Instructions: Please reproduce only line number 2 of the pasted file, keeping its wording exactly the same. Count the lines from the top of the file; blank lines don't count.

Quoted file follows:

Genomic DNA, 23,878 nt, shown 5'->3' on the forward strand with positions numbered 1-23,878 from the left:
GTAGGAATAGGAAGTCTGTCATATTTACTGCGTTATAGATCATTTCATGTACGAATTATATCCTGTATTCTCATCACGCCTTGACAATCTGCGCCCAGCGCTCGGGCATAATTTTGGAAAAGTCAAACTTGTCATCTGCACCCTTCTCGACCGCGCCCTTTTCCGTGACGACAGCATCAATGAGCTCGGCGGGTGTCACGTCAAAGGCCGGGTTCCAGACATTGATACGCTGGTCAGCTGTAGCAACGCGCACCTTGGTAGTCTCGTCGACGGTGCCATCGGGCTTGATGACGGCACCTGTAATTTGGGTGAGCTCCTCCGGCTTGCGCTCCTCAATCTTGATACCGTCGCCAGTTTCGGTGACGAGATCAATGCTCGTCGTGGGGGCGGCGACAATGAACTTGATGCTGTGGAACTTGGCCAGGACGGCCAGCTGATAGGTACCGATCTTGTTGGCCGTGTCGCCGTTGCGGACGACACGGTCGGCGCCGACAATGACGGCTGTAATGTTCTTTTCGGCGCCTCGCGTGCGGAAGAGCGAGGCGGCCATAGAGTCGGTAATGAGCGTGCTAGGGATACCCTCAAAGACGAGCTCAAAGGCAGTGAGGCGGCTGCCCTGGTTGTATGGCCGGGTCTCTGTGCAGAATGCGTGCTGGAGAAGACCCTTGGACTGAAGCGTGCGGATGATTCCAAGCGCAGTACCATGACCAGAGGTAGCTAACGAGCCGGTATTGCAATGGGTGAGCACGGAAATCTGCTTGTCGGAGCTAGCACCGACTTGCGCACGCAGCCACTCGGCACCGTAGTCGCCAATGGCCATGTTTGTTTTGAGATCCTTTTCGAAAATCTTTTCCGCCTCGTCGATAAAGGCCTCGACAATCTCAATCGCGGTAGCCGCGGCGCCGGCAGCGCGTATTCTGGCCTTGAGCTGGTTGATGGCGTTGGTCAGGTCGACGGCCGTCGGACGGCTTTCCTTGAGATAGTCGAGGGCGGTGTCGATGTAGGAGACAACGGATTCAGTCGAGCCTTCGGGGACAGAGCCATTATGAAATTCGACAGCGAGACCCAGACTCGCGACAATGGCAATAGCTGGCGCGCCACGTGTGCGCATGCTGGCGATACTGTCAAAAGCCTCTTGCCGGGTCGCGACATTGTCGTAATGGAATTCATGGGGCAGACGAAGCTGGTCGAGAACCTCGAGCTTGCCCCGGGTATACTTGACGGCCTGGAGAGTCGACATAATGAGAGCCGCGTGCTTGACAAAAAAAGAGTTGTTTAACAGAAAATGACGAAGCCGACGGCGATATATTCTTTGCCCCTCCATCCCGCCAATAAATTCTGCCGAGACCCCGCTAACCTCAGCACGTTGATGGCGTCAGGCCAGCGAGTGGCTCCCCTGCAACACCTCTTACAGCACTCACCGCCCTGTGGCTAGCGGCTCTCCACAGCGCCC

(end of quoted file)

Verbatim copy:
GTAGGAATAGGAAGTCTGTCATATTTACTGCGTTATAGATCATTTCATGTACGAATTATATCCTGTATTCTCATCACGCCTTGACAATCTGCGCCCAGCGCTCGGGCATAATTTTGGAAAAGTCAAACTTGTCATCTGCACCCTTCTCGACCGCGCCCTTTTCCGTGACGACAGCATCAATGAGCTCGGCGGGTGTCACGTCAAAGGCCGGGTTCCAGACATTGATACGCTGGTCAGCTGTAGCAACGCGCACCTTGGTAGTCTCGTCGACGGTGCCATCGGGCTTGATGACGGCACCTGTAATTTGGGTGAGCTCCTCCGGCTTGCGCTCCTCAATCTTGATACCGTCGCCAGTTTCGGTGACGAGATCAATGCTCGTCGTGGGGGCGGCGACAATGAACTTGATGCTGTGGAACTTGGCCAGGACGGCCAGCTGATAGGTACCGATCTTGTTGGCCGTGTCGCCGTTGCGGACGACACGGTCGGCGCCGACAATGACGGCTGTAATGTTCTTTTCGGCGCCTCGCGTGCGGAAGAGCGAGGCGGCCATAGAGTCGGTAATGAGCGTGCTAGGGATACCCTCAAAGACGAGCTCAAAGGCAGTGAGGCGGCTGCCCTGGTTGTATGGCCGGGTCTCTGTGCAGAATGCGTGCTGGAGAAGACCCTTGGACTGAAGCGTGCGGATGATTCCAAGCGCAGTACCATGACCAGAGGTAGCTAACGAGCCGGTATTGCAATGGGTGAGCACGGAAATCTGCTTGTCGGAGCTAGCACCGACTTGCGCACGCAGCCACTCGGCACCGTAGTCGCCAATGGCCATGTTTGTTTTGAGATCCTTTTCGAAAATCTTTTCCGCCTCGTCGATAAAGGCCTCGACAATCTCAATCGCGGTAGCCGCGGCGCCGGCAGCGCGTATTCTGGCCTTGAGCTGGTTGATGGCGTTGGTCAGGTCGACGGCCGTCGGACGGCTTTCCTTGAGATAGTCGAGGGCGGTGTCGATGTAGGAGACAACGGATTCAGTCGAGCCTTCGGGGACAGAGCCATTATGAAATTCGACAGCGAGACCCAGACTCGCGACAATGGCAATAGCTGGCGCGCCACGTGTGCGCATGCTGGCGATACTGTCAAAAGCCTCTTGCCGGGTCGCGACATTGTCGTAATGGAATTCATGGGGCAGACGAAGCTGGTCGAGAACCTCGAGCTTGCCCCGGGTATACTTGACGGCCTGGAGAGTCGACATAATGAGAGCCGCGTGCTTGACAAAAAAAGAGTTGTTTAACAGAAAATGACGAAGCCGACGGCGATATATTCTTTGCCCCTCCATCCCGCCAATAAATTCTGCCGAGACCCCGCTAACCTCAGCACGTTGATGGCGTCAGGCCAGCGAGTGGCTCCCCTGCAACACCTCTTACAGCACTCACCGCCCTGTGGCTAGCGGCTCTCCACAGCGCCC